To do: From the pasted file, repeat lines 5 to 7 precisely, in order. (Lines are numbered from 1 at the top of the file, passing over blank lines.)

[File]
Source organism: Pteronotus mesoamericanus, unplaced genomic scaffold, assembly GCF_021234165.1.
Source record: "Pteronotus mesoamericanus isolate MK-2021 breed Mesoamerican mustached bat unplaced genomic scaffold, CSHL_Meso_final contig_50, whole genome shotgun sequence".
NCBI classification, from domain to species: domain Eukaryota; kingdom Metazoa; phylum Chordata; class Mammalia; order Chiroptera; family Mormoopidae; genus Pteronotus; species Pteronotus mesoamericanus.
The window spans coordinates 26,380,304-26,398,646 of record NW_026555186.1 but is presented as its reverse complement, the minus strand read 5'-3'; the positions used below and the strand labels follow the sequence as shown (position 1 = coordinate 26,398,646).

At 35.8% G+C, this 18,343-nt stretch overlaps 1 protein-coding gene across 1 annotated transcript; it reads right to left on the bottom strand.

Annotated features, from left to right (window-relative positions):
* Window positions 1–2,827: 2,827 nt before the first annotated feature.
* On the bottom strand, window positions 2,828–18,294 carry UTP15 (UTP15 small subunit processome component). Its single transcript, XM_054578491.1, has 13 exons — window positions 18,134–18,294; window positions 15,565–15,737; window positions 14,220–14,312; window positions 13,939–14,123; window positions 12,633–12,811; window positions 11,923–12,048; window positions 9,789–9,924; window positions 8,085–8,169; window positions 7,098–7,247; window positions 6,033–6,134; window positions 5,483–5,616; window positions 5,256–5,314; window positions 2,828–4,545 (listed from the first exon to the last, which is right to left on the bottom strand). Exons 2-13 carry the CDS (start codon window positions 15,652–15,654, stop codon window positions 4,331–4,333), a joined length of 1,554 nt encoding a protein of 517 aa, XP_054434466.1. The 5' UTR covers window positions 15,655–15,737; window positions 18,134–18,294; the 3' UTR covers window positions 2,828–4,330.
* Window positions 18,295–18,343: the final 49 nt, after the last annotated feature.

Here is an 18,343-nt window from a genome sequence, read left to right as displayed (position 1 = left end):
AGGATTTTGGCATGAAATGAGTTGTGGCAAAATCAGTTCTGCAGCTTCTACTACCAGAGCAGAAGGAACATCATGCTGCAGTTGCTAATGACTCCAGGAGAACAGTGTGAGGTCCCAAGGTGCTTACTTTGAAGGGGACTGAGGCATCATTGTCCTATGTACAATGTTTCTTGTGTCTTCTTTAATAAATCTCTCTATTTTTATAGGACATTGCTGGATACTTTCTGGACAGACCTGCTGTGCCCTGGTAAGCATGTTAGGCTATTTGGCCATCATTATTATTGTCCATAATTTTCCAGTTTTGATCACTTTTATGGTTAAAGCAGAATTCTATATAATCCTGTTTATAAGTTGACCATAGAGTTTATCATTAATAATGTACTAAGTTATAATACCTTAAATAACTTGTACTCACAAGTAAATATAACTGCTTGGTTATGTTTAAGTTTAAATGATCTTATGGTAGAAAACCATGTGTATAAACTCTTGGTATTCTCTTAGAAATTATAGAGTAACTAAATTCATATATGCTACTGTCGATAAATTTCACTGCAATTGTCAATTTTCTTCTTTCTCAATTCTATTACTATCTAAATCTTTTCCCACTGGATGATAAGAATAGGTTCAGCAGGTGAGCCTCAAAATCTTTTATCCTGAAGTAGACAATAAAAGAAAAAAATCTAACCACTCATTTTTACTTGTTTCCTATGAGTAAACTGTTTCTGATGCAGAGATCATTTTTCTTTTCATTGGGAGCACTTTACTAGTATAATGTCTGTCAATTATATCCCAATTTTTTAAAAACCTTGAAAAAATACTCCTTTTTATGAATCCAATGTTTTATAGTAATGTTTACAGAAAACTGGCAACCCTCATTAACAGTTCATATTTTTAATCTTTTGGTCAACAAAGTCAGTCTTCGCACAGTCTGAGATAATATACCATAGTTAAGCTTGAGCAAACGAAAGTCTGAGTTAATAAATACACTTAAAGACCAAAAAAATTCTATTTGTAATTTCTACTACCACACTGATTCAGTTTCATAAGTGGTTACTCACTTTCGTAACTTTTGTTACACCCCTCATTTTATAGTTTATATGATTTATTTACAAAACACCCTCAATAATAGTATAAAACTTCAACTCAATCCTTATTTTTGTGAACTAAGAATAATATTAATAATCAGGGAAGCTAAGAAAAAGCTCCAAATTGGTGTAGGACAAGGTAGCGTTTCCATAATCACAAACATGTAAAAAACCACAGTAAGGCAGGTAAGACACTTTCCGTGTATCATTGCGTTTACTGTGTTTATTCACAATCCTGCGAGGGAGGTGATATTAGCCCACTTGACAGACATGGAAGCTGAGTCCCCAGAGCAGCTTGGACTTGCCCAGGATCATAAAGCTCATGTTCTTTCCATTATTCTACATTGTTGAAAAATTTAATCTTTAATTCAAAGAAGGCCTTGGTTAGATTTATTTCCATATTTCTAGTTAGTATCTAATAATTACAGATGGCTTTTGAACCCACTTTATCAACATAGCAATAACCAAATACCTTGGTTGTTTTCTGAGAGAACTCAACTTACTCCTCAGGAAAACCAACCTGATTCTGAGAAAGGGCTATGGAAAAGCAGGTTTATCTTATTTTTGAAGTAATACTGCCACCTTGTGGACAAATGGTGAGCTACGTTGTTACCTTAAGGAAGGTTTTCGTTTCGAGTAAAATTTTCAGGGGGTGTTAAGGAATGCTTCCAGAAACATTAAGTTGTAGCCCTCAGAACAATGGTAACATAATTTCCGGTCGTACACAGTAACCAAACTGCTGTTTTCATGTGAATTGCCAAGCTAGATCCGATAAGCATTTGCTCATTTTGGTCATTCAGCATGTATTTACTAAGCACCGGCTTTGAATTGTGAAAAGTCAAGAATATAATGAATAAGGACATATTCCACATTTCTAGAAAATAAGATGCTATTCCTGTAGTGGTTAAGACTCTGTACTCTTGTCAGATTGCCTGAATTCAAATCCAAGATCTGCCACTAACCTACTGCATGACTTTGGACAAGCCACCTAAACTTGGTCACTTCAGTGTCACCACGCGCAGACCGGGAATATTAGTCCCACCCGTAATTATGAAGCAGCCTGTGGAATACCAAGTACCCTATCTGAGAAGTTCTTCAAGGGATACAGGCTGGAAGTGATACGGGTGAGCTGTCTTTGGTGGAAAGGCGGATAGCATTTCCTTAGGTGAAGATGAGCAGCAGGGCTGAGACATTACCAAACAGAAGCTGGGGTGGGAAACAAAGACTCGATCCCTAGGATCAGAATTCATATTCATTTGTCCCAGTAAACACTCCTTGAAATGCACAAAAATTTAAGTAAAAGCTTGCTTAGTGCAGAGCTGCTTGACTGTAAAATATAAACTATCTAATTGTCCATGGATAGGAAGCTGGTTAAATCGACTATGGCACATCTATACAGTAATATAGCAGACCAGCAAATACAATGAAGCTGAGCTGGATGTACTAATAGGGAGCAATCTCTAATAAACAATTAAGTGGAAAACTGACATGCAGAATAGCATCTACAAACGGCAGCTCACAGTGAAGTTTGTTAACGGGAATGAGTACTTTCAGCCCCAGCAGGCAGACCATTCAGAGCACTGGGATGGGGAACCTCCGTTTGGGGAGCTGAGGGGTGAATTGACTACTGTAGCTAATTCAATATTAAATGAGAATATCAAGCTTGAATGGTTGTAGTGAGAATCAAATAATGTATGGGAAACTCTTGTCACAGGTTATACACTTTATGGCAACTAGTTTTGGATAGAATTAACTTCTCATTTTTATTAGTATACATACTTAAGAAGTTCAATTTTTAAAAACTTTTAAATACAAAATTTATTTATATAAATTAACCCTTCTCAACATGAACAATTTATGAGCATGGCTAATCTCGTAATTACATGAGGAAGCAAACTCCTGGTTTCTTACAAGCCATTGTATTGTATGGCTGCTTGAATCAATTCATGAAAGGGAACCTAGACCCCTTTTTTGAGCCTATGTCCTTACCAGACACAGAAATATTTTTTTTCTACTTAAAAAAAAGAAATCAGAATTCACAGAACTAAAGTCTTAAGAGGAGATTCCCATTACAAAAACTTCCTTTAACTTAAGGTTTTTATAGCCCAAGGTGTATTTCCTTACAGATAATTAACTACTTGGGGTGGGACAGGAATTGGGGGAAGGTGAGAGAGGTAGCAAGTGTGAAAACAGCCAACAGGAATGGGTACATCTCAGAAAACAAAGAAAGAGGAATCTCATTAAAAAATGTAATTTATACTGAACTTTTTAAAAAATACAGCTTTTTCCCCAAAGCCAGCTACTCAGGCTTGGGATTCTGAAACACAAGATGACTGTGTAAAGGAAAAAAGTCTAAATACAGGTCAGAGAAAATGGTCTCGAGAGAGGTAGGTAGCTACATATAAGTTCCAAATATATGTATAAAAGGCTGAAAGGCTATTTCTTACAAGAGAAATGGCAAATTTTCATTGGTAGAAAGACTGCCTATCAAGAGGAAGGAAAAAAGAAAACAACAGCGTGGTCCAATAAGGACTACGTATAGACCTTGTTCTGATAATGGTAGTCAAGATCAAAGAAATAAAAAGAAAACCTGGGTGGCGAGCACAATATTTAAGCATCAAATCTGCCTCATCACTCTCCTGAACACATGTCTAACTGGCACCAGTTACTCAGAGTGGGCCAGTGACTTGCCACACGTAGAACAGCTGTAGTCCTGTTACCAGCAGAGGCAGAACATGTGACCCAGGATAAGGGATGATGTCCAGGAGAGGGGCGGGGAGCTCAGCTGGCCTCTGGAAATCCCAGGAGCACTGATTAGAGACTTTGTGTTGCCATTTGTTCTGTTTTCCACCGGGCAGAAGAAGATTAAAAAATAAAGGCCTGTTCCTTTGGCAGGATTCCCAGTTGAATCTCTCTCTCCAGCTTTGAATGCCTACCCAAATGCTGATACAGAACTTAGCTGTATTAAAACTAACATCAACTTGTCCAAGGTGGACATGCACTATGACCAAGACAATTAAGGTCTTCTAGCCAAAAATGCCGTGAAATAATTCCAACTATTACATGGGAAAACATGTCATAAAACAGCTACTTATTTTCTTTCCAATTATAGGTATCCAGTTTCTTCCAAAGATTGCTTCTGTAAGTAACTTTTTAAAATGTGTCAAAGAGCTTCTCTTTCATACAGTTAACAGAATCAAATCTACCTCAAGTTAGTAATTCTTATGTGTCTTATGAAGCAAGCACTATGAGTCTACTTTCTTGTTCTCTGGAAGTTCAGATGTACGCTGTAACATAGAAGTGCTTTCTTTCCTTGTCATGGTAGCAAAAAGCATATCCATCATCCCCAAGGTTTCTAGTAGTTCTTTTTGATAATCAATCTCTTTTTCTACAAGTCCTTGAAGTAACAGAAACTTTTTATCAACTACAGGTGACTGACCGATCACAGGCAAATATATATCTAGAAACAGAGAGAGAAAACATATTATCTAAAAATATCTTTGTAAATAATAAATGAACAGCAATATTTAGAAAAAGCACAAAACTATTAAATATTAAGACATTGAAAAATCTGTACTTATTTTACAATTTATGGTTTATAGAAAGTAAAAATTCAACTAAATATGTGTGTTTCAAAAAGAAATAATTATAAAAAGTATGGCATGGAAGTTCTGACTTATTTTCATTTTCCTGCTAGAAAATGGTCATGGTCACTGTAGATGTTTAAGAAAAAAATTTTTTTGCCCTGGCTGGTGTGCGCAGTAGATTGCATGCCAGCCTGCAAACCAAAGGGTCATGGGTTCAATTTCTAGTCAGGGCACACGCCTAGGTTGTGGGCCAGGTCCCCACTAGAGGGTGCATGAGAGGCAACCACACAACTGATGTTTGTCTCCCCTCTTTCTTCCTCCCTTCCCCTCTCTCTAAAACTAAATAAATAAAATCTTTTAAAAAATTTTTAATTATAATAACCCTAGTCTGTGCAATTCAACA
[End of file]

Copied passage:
At 35.8% G+C, this 18,343-nt stretch overlaps 1 protein-coding gene across 1 annotated transcript; it reads right to left on the bottom strand.

Annotated features, from left to right (window-relative positions):
* Window positions 1–2,827: 2,827 nt before the first annotated feature.